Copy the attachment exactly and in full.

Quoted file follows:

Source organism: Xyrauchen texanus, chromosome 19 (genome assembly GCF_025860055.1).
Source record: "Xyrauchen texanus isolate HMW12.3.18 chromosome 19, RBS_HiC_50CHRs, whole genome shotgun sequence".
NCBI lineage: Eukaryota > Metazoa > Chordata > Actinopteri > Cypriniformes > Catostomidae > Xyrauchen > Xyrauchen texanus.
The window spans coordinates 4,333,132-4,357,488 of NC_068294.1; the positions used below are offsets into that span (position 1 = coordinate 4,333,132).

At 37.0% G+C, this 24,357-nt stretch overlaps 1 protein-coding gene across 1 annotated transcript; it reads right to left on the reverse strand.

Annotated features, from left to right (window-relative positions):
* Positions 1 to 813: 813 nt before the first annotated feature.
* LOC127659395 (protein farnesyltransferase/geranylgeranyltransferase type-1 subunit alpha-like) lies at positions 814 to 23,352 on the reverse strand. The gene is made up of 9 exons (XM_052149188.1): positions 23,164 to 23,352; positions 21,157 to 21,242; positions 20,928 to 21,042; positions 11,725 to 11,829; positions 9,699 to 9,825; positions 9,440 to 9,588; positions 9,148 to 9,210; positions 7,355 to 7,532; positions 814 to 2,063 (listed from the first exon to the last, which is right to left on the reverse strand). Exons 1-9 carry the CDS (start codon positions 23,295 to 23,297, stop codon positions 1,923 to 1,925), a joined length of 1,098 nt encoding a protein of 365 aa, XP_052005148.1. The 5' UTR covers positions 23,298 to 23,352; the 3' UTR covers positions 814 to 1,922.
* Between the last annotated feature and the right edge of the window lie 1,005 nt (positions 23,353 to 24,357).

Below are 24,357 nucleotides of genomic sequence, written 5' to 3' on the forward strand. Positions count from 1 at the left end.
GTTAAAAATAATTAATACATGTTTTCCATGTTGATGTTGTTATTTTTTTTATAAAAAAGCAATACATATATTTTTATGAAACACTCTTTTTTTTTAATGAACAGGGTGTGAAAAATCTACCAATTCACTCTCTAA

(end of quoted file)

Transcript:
Source organism: Xyrauchen texanus, chromosome 19 (genome assembly GCF_025860055.1).
Source record: "Xyrauchen texanus isolate HMW12.3.18 chromosome 19, RBS_HiC_50CHRs, whole genome shotgun sequence".
NCBI lineage: Eukaryota > Metazoa > Chordata > Actinopteri > Cypriniformes > Catostomidae > Xyrauchen > Xyrauchen texanus.
The window spans coordinates 4,333,132-4,357,488 of NC_068294.1; the positions used below are offsets into that span (position 1 = coordinate 4,333,132).

At 37.0% G+C, this 24,357-nt stretch overlaps 1 protein-coding gene across 1 annotated transcript; it reads right to left on the reverse strand.

Annotated features, from left to right (window-relative positions):
* Positions 1 to 813: 813 nt before the first annotated feature.
* LOC127659395 (protein farnesyltransferase/geranylgeranyltransferase type-1 subunit alpha-like) lies at positions 814 to 23,352 on the reverse strand. The gene is made up of 9 exons (XM_052149188.1): positions 23,164 to 23,352; positions 21,157 to 21,242; positions 20,928 to 21,042; positions 11,725 to 11,829; positions 9,699 to 9,825; positions 9,440 to 9,588; positions 9,148 to 9,210; positions 7,355 to 7,532; positions 814 to 2,063 (listed from the first exon to the last, which is right to left on the reverse strand). Exons 1-9 carry the CDS (start codon positions 23,295 to 23,297, stop codon positions 1,923 to 1,925), a joined length of 1,098 nt encoding a protein of 365 aa, XP_052005148.1. The 5' UTR covers positions 23,298 to 23,352; the 3' UTR covers positions 814 to 1,922.
* Between the last annotated feature and the right edge of the window lie 1,005 nt (positions 23,353 to 24,357).

Below are 24,357 nucleotides of genomic sequence, written 5' to 3' on the forward strand. Positions count from 1 at the left end.
GTTAAAAATAATTAATACATGTTTTCCATGTTGATGTTGTTATTTTTTTTATAAAAAAGCAATACATATATTTTTATGAAACACTCTTTTTTTTTAATGAACAGGGTGTGAAAAATCTACCAATTCACTCTCTAA